walking, bicycling, or combinations thereof, and less likely to drive, than people
who live in lower-density areas.
4.Mixed Land Uses
oMixed land use indicates the diversity of functional land uses such as residential,
commercial, industrial, institutional, and those related to transportation. Reducing
the need for travel is on the agenda of achieving sustainable urban form, and
mixed land use has a prominent role in achieving it. Mixed land use reduces the
probability of using a car for commuting, shopping, and leisure trips, since jobs,
shops, and leisure facilities are located nearby
oIn addition, mixed use of space can renew life in many parts of the city and in turn
enhance security in public spaces for disadvantaged groups
osustainable urban form, mixed uses should be encouraged in cities, and zoning
oDiversity of activity is essential to the sustainability of cities.
oJane Jacobs (1961) popularized the diversity dimension, subsequently adopted
and widely accepted by many planning approaches, such as new urbanism, smart
growth, and sustainable development. Lack of concentrated diversity can put
people into automobiles for almost all their needs.
oFor Jacobs, diversity is vital; without it, the urban system declines as a living
place and a place to live. – This means, the use of walking, public transport, cars,
oThere are some similarities between diversity and mixed land uses; however,
diversity is “a multidimensional phenomenon” that promotes further desirable
urban features, including greater variety of housing types, building densities,
household sizes, ages, cultures, and incomes
oDiverse development contains a mixture of land uses, building and housing types,
architectural styles, and rents.
6. Passive Solar Design
oPassive solar design is central to achieving a sustainable urban form. Generally,
the idea of this design is to reduce the demand for energy and to provide the best
use of passive energy in sustainable ways through specific design measures.
oThis design affects the form of the built environment through, for example, the
orientation of buildings and urban
oIt is assumed that design, siting, orientation, layout, and landscaping can make the
optimum use of solar gain and microclimatic conditions to minimize the need for
space heating or cooling of buildings by conventional energy sources
oInteraction between energy systems and urban structure takes place at all spatial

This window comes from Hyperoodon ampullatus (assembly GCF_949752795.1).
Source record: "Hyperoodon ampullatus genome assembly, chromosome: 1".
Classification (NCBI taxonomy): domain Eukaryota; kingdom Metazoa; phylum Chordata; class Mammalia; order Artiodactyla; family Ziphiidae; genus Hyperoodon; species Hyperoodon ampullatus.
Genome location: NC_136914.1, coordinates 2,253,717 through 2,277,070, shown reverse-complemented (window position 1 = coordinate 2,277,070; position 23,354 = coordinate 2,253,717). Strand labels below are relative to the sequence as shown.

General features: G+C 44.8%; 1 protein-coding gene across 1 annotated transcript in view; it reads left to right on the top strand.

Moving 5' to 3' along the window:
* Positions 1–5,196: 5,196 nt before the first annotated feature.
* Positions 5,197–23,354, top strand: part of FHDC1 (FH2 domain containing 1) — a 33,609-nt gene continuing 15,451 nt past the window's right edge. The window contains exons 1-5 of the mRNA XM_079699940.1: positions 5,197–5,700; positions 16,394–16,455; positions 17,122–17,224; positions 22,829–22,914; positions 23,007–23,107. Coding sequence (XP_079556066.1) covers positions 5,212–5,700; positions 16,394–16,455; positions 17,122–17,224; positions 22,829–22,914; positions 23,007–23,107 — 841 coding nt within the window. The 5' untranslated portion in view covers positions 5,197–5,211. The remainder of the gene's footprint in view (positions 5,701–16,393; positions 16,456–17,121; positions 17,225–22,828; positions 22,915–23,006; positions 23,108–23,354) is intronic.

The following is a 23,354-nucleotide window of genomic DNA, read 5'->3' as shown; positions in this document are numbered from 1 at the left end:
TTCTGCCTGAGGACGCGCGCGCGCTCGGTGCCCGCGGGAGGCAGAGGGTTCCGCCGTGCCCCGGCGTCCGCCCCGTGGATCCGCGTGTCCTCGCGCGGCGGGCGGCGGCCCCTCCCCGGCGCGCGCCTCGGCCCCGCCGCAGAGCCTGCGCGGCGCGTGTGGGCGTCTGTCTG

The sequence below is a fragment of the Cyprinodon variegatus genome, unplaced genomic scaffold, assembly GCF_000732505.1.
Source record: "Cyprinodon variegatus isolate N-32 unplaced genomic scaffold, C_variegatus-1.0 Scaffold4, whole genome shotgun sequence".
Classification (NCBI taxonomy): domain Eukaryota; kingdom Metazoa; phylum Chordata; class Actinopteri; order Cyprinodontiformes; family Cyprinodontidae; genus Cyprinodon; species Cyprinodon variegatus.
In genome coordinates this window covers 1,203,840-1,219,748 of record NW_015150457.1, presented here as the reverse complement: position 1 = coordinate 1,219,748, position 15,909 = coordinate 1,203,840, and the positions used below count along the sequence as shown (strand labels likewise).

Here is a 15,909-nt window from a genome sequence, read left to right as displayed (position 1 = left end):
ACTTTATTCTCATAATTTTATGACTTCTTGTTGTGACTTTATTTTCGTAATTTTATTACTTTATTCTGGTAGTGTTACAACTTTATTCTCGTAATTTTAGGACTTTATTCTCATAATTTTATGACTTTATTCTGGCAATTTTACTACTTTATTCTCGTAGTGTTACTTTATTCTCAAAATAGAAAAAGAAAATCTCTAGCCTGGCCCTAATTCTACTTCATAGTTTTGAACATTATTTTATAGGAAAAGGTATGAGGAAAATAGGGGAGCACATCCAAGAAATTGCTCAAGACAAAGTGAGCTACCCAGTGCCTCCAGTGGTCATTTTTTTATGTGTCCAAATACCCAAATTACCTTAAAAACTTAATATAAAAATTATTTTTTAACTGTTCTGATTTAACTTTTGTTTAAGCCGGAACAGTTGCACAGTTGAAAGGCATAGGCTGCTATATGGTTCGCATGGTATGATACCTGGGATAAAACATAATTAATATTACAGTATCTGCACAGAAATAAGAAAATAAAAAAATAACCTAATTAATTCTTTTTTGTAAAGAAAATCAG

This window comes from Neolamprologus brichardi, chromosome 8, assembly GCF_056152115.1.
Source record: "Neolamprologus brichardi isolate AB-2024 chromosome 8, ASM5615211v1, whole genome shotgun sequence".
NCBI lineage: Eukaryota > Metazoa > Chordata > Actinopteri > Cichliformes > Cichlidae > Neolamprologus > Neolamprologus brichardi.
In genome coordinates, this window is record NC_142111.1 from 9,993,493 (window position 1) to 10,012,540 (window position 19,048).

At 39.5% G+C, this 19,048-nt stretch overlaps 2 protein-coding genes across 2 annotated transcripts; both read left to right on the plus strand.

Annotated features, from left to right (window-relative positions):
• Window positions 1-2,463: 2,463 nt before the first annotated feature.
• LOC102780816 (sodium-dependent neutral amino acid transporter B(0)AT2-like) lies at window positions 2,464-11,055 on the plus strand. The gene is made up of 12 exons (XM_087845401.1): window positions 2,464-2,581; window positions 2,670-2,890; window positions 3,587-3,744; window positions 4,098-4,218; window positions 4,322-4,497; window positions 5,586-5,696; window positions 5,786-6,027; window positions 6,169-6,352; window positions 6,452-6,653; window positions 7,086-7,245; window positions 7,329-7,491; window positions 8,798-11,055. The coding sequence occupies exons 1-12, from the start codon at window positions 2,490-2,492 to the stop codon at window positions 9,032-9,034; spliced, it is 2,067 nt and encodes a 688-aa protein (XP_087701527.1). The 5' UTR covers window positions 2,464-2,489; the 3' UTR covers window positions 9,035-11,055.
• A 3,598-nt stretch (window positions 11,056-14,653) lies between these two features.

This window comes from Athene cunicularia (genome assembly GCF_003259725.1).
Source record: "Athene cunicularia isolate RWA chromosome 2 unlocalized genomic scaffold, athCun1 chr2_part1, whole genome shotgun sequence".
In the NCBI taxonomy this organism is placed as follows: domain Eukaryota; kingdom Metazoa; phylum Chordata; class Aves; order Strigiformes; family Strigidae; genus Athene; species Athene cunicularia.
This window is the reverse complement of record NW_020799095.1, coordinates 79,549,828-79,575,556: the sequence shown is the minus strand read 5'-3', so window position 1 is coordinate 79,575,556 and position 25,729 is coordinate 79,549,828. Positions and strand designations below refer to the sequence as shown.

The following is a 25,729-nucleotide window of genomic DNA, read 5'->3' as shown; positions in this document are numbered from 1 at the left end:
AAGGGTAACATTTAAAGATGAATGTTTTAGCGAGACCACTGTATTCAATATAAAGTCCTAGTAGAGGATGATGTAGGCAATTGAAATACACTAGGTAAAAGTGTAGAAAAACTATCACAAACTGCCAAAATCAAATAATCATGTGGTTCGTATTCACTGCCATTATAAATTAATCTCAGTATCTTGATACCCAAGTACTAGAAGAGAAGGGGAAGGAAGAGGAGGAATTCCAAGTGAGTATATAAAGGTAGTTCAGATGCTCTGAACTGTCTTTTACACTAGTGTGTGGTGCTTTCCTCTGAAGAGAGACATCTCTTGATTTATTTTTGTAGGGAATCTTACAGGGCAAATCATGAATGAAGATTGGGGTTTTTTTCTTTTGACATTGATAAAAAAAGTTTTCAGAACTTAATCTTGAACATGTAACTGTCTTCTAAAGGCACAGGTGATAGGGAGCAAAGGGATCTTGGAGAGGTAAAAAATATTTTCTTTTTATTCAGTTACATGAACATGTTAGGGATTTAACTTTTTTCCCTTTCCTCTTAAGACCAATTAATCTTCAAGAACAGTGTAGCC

scales from the regional, city, and neighbourhood to the individual building
oGreening of the city, or green urbanism, appears to be an important design
concept for the sustainable urban form. Green space has the ability to contribute
positively to some key agendas in urban areas, including sustainability
oGreening seeks to embrace nature as integral to the city itself and to bring nature
into the life of city dwellers through a diversity of open landscapes
oThere are many other benefits from greening urban spaces.
o(1) contributions to maintenance of biodiversity through the conservation and
enhancement of the distinctive range of urban habitats
o(2) amelioration of the physical urban environment by reducing pollution,
moderating the extremes of the urban climate, and contributing to cost-effective
sustainable urban drainage systems
o(3) contributions to sustainable development to improve the image of the urban
o(4) improvement of the urban image and quality of life
o(5) increasing the economic attractiveness of a city and fostering community pride
Urban Form- (four models of sustainable urban forms)
urban form directly affects habitat, ecosystems, endangered species, and water quality through land consumption, habitat fragmentation, and replacement of natural cover with impervious surfaces. In addition, urban form affects travel behaviour, which, in turn, affects air quality; premature loss of farmland, wetlands, and open space; soil pollution and contamination; global climate; and noise. the concept of sustainable development has given a major stimulus to the question of the contribution that certain urban forms might make to lower energy consumption and lower pollution levels. this challenge has induced scholars, planners, local and international ngos, civil societies, and governments to propose supposedly new frameworks for the redesigning and restructuring of urban places to achieve sustainability. these approaches have been addressed on different spatial levels: (1) the regional and metropolitan levels, (2) the city level, (3) the community and (4) the building level.